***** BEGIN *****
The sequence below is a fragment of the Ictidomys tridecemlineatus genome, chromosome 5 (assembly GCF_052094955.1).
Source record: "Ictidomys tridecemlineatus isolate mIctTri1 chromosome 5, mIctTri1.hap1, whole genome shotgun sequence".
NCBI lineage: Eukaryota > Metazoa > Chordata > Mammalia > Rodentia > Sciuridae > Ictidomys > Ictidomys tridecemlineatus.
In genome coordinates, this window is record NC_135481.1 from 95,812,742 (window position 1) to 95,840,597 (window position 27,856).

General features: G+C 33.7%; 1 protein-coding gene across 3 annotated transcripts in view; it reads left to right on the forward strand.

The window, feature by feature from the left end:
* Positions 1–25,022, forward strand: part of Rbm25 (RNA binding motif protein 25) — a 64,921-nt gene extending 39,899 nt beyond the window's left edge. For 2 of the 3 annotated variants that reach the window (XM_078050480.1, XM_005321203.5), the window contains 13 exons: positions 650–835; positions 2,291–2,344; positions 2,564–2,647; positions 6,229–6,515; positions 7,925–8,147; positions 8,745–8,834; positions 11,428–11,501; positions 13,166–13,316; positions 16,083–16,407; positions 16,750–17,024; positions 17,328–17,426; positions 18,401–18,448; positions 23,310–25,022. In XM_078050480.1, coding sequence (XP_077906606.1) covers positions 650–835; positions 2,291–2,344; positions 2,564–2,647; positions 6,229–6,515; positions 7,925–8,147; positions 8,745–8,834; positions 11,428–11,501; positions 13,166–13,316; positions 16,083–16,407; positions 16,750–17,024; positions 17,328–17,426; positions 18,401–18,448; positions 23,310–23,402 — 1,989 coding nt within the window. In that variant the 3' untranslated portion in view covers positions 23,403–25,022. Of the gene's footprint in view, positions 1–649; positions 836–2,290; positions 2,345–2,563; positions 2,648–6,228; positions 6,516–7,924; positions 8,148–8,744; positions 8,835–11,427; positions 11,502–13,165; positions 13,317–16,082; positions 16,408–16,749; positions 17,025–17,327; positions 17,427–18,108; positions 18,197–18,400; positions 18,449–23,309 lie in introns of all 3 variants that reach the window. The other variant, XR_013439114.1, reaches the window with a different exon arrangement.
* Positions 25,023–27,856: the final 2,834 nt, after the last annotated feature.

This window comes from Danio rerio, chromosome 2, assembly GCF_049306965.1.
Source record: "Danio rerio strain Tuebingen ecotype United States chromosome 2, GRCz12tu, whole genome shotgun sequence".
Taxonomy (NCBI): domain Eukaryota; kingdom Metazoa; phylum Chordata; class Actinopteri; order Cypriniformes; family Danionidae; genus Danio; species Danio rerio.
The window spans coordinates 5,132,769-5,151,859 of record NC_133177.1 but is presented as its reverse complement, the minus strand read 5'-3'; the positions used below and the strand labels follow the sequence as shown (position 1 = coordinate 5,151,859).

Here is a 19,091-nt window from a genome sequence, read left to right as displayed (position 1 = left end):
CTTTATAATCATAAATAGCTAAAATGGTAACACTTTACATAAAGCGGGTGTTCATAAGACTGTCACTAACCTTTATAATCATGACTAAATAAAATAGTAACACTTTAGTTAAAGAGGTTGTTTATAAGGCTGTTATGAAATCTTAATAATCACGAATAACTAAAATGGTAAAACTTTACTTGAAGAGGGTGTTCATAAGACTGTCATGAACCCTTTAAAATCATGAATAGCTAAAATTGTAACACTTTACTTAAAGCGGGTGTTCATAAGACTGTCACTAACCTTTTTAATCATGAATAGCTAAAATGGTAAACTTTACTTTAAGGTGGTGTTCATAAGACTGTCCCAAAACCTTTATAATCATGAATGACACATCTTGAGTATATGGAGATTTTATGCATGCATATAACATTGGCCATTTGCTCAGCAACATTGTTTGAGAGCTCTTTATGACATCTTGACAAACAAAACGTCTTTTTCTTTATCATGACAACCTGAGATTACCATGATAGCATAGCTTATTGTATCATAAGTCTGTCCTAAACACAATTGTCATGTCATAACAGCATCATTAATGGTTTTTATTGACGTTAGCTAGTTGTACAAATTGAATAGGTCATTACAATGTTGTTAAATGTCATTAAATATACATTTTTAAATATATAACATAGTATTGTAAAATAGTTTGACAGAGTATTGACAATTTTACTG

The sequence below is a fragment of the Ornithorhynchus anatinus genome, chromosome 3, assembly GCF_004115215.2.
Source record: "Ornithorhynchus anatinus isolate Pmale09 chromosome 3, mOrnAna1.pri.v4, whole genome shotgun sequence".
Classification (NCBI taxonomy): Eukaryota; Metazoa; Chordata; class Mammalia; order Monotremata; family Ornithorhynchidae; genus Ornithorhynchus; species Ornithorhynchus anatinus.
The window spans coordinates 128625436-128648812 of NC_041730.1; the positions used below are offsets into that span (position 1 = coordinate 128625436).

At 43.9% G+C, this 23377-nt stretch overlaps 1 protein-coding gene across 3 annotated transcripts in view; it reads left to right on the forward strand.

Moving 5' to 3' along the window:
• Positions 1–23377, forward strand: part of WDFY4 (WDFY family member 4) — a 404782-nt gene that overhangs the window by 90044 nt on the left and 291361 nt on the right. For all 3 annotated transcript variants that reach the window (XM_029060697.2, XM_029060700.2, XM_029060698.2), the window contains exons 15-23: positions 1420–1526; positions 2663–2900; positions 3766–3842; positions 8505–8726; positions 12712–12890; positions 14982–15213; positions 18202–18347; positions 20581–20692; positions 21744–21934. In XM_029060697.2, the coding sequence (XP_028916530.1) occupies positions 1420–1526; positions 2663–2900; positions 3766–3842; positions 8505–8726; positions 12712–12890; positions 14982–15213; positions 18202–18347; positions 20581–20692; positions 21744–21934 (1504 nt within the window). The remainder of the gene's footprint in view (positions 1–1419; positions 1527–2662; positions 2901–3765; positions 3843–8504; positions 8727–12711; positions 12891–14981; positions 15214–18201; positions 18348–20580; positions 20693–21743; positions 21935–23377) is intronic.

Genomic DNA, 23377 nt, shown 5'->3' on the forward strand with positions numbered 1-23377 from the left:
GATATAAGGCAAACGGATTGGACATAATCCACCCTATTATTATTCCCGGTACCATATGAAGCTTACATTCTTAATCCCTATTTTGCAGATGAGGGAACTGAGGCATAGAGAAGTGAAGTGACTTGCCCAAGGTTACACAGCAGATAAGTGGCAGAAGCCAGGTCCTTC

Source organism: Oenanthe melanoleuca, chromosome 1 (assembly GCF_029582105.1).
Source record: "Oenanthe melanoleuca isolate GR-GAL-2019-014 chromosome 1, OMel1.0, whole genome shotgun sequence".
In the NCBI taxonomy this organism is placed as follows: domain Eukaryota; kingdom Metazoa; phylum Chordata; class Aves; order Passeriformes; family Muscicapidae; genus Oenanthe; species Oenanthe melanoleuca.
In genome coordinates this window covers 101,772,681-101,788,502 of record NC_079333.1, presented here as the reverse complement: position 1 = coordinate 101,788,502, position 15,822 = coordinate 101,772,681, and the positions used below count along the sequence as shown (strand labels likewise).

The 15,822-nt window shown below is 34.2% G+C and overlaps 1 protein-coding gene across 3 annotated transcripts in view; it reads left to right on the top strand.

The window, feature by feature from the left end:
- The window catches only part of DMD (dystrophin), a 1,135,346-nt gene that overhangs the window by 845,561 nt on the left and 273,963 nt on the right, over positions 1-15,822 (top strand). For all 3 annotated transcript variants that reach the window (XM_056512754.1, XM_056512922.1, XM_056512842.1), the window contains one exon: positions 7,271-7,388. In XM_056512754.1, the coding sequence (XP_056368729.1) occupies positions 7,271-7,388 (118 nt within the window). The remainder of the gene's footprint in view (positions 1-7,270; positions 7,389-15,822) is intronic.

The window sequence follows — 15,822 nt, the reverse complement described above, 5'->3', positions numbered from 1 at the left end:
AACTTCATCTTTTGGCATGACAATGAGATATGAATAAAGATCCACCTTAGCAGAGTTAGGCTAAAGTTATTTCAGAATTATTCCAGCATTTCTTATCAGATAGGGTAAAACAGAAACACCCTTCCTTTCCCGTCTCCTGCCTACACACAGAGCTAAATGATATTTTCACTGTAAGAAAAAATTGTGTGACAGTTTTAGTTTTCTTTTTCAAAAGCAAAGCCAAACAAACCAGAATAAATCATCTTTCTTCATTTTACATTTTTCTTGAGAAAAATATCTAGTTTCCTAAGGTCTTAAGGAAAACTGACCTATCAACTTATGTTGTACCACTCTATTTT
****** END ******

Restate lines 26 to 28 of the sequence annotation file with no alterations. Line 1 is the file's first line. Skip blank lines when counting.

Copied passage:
In the NCBI taxonomy this organism is placed as follows: domain Eukaryota; kingdom Metazoa; phylum Chordata; class Aves; order Passeriformes; family Muscicapidae; genus Oenanthe; species Oenanthe melanoleuca.
In genome coordinates this window covers 101,772,681-101,788,502 of record NC_079333.1, presented here as the reverse complement: position 1 = coordinate 101,788,502, position 15,822 = coordinate 101,772,681, and the positions used below count along the sequence as shown (strand labels likewise).

The 15,822-nt window shown below is 34.2% G+C and overlaps 1 protein-coding gene across 3 annotated transcripts in view; it reads left to right on the top strand.